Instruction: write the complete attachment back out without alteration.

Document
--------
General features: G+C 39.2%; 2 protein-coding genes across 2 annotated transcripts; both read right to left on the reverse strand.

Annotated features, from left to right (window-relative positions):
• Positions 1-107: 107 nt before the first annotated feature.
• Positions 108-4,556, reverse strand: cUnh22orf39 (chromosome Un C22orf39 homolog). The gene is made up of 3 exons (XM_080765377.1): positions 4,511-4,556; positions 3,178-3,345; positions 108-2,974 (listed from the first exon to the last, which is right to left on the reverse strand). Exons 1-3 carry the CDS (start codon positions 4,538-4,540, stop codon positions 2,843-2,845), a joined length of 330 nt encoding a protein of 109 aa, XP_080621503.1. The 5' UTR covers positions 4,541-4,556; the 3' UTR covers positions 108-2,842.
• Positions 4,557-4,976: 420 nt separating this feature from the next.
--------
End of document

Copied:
General features: G+C 39.2%; 2 protein-coding genes across 2 annotated transcripts; both read right to left on the reverse strand.

Annotated features, from left to right (window-relative positions):
• Positions 1-107: 107 nt before the first annotated feature.
• Positions 108-4,556, reverse strand: cUnh22orf39 (chromosome Un C22orf39 homolog). The gene is made up of 3 exons (XM_080765377.1): positions 4,511-4,556; positions 3,178-3,345; positions 108-2,974 (listed from the first exon to the last, which is right to left on the reverse strand). Exons 1-3 carry the CDS (start codon positions 4,538-4,540, stop codon positions 2,843-2,845), a joined length of 330 nt encoding a protein of 109 aa, XP_080621503.1. The 5' UTR covers positions 4,541-4,556; the 3' UTR covers positions 108-2,842.
• Positions 4,557-4,976: 420 nt separating this feature from the next.